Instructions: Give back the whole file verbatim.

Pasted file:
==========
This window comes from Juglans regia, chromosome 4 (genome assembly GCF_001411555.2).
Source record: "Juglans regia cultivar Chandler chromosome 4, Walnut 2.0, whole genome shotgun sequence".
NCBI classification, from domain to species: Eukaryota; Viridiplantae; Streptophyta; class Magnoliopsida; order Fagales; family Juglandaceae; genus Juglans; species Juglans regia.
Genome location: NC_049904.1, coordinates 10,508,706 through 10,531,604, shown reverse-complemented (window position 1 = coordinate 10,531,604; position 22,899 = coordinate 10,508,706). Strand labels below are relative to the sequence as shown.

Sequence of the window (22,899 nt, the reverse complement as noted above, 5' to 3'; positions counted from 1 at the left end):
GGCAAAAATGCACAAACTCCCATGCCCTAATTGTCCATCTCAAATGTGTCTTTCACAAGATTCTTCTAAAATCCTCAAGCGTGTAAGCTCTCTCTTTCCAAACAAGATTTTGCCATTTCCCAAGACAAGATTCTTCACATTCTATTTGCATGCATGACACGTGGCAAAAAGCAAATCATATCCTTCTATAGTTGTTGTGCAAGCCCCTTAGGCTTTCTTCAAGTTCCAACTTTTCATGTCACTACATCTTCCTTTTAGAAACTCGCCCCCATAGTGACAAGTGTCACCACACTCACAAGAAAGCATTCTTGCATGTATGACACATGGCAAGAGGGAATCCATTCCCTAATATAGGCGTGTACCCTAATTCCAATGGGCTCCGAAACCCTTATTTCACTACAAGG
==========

This window comes from Juglans regia, chromosome 4 (genome assembly GCF_001411555.2).
Source record: "Juglans regia cultivar Chandler chromosome 4, Walnut 2.0, whole genome shotgun sequence".
NCBI classification, from domain to species: Eukaryota; Viridiplantae; Streptophyta; class Magnoliopsida; order Fagales; family Juglandaceae; genus Juglans; species Juglans regia.
Genome location: NC_049904.1, coordinates 10,508,706 through 10,531,604, shown reverse-complemented (window position 1 = coordinate 10,531,604; position 22,899 = coordinate 10,508,706). Strand labels below are relative to the sequence as shown.

Sequence of the window (22,899 nt, the reverse complement as noted above, 5' to 3'; positions counted from 1 at the left end):
GGCAAAAATGCACAAACTCCCATGCCCTAATTGTCCATCTCAAATGTGTCTTTCACAAGATTCTTCTAAAATCCTCAAGCGTGTAAGCTCTCTCTTTCCAAACAAGATTTTGCCATTTCCCAAGACAAGATTCTTCACATTCTATTTGCATGCATGACACGTGGCAAAAAGCAAATCATATCCTTCTATAGTTGTTGTGCAAGCCCCTTAGGCTTTCTTCAAGTTCCAACTTTTCATGTCACTACATCTTCCTTTTAGAAACTCGCCCCCATAGTGACAAGTGTCACCACACTCACAAGAAAGCATTCTTGCATGTATGACACATGGCAAGAGGGAATCCATTCCCTAATATAGGCGTGTACCCTAATTCCAATGGGCTCCGAAACCCTTATTTCACTACAAGG